Nevertheless, to many analysts, these drug companies under question, along with their competitors, have largely walked away from taking responsibility for the crisis. Meanwhile, families have been shattered and local governments find themselves fronting the costs of the resulting social problems. One report last year suggested the social, health care and criminal justice system costs have cost society at least $78.5 billion.

Hawley’s announcement comes at a time when the political class has become increasingly vocal about opioids’ impact on their constituents. Earlier this year, Senator Claire McCaskill of Missouri demanded data from five of the top U.S. opioid manufacturers, saying an investigation was warranted for what has been at least 200,000 overdose deaths since 2000. Although companies including Purdue Pharma said they were reviewing requests, little has resulted from McCaskill’s inquiry.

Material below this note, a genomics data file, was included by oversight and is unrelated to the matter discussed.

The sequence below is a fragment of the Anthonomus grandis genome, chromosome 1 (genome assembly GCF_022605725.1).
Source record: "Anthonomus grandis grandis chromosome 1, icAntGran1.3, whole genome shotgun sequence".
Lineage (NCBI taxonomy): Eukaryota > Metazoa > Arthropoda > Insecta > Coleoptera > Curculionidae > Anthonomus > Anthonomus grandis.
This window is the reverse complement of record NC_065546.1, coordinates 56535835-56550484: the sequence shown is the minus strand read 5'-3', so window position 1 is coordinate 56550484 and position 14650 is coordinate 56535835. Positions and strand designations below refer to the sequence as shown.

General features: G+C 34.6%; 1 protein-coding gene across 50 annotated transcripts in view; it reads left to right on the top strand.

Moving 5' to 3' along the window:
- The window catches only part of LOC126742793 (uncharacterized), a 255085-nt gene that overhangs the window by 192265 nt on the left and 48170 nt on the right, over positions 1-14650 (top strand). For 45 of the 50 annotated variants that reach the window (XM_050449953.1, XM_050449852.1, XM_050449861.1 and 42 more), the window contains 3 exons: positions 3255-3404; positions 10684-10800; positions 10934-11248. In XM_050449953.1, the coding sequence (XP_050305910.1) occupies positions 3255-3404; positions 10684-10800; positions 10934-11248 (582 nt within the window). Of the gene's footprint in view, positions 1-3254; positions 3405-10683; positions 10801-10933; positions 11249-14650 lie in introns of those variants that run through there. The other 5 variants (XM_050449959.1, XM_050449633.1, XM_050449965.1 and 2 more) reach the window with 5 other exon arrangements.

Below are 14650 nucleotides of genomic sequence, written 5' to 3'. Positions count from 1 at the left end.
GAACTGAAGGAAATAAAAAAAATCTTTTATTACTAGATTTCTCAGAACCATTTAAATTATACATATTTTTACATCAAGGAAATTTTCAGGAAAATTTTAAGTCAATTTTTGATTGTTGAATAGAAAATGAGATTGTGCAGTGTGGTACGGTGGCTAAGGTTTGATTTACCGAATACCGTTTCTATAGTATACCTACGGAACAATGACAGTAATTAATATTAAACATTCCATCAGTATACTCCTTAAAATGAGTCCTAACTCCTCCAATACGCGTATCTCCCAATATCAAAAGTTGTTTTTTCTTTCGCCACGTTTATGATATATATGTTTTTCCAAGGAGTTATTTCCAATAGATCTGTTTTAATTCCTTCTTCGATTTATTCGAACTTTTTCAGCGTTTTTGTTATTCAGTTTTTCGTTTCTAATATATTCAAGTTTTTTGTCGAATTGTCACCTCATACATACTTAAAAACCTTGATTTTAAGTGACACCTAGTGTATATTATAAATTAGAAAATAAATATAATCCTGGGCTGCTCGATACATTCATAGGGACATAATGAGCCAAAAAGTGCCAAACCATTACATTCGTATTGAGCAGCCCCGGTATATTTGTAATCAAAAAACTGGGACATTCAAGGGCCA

But Purdue Pharma symbolizes what the public perceives as the pharmaceutical industry’s meek response to the opioid crisis. These companies have all profited handsomely from the sales of these drugs, while cities and counties have borne the costs of the tolls drugs while too many parents have had to bury their kids. Purdue Pharma has constantly parroted the phrase, “OxyContin accounts for only 2 percent of the opioid analgesic prescriptions nationally, but we are an industry leader in the development of abuse-deterrent technology and advocating for the use of prescription drug monitoring programs.”